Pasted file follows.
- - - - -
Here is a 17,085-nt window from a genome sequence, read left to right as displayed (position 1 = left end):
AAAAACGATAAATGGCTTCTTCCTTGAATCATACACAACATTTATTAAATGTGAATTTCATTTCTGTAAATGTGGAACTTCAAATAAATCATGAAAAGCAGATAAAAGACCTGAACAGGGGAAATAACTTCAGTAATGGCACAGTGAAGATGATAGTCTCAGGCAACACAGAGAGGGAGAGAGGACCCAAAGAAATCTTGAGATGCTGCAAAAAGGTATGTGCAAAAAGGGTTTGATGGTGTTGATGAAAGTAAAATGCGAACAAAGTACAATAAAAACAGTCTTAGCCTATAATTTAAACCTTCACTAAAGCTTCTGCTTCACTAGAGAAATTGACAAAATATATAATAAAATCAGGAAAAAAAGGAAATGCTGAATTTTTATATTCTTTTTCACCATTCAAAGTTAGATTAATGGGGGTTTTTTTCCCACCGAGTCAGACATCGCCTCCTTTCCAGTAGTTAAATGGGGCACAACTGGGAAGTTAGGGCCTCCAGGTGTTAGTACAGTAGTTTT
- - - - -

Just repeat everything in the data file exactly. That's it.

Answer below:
Here is a 17,085-nt window from a genome sequence, read left to right as displayed (position 1 = left end):
AAAAACGATAAATGGCTTCTTCCTTGAATCATACACAACATTTATTAAATGTGAATTTCATTTCTGTAAATGTGGAACTTCAAATAAATCATGAAAAGCAGATAAAAGACCTGAACAGGGGAAATAACTTCAGTAATGGCACAGTGAAGATGATAGTCTCAGGCAACACAGAGAGGGAGAGAGGACCCAAAGAAATCTTGAGATGCTGCAAAAAGGTATGTGCAAAAAGGGTTTGATGGTGTTGATGAAAGTAAAATGCGAACAAAGTACAATAAAAACAGTCTTAGCCTATAATTTAAACCTTCACTAAAGCTTCTGCTTCACTAGAGAAATTGACAAAATATATAATAAAATCAGGAAAAAAAGGAAATGCTGAATTTTTATATTCTTTTTCACCATTCAAAGTTAGATTAATGGGGGTTTTTTTCCCACCGAGTCAGACATCGCCTCCTTTCCAGTAGTTAAATGGGGCACAACTGGGAAGTTAGGGCCTCCAGGTGTTAGTACAGTAGTTTT